May 29, 2020 —
The 39th fast response cutter (FRC), Myrtle Hazard, was delivered to the Coast Guard in Key West, Florida, May 28, 2020. It is the first of three planned FRCs to be stationed in Santa Rita, Guam. U.S. Coast Guard photo.
The Coast Guard accepted delivery of the 39th fast response cutter (FRC), Myrtle Hazard, in Key West, Florida, May 28.
It will be the first of three planned FRCs stationed in Santa Rita, Guam. Stationing FRCs in Guam supports Operation Aiga, an effort to strengthen the community of island nations in Oceania. “By placing an ocean-going Coast Guard buoy tender and FRCs, we will promote ‘rules-based order,’ build capacity and affirm the United States’ positive and enduring role in the region,” remarked Adm. Karl Schultz, Coast Guard commandant.
Electrician’s Mate 1st Class Myrtle Hazard, the cutter’s namesake, was the first active-duty female to serve in the Coast Guard. Approximately three weeks before the United States entered into World War I, Secretary of the Navy Josephus Daniels ordered the recruitment of the first women into the naval reserves. The Coast Guard, as an arm of the U.S. Navy in wartime, also enlisted women. Hazard’s service as an electrician’s mate was unusual as many women served in administrative positions. In fact, while much is unknown about Coast Guard women serving during World War I, Hazard has been cited as the only female electrician in the Coast Guard during that time.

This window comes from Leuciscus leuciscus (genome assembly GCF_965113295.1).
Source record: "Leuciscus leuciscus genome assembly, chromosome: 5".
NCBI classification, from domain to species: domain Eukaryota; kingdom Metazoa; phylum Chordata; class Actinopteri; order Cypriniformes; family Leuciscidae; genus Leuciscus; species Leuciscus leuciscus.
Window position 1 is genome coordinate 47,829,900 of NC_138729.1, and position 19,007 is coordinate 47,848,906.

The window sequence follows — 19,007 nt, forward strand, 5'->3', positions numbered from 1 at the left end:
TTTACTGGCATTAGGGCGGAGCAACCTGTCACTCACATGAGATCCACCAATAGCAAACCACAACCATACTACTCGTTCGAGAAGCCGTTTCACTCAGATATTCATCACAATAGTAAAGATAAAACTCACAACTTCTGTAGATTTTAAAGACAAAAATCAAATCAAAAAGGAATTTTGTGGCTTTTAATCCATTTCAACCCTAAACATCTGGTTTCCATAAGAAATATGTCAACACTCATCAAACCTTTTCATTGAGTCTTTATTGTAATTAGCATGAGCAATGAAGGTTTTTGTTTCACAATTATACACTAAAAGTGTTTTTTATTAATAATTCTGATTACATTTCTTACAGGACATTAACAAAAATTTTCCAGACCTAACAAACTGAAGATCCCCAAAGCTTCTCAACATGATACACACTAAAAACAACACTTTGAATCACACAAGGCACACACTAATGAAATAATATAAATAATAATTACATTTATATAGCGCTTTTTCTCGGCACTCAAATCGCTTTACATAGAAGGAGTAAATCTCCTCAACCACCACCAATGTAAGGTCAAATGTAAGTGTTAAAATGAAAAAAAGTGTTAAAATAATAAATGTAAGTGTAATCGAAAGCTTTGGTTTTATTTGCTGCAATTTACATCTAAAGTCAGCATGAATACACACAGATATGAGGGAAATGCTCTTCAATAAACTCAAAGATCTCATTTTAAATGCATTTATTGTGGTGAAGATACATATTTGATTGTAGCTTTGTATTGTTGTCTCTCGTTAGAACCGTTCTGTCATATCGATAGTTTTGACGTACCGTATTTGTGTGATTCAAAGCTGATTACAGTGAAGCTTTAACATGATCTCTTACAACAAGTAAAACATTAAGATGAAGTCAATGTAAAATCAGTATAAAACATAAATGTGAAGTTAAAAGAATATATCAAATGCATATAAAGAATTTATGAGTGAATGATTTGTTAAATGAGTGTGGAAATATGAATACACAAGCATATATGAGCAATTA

FRCs are designed for multiple missions which include drug and migrant interdiction; ports, waterways and coastal security; fishery patrols; search and rescue; and national defense. They feature advanced command, control, communications, computers, intelligence, surveillance and reconnaissance equipment; over-the-horizon cutter boat deployment to reach vessels of interest; and improved habitability and seakeeping. The ships have a maximum speed of 28 knots, range of 2,500 nautical miles and endurance of at least a five-day deployment. “These modern cutters will replace 40-year-old vessels, enhancing all aspects of the Coast Guard’s surface capabilities in the region,” Schultz noted.
Thirty-six FRCs are in service: 12 in Florida; seven in Puerto Rico; four in California; three each in Hawaii and New Jersey; two each in Alaska, Mississippi and North Carolina; and one in Texas. The Coast Guard has ordered 56 of the cutters to date. Future FRC homeports include Santa Rita, Guam; Astoria, Oregon; and Kodiak, Seward and Sitka, Alaska.
For more information: Fast Response Cutter program page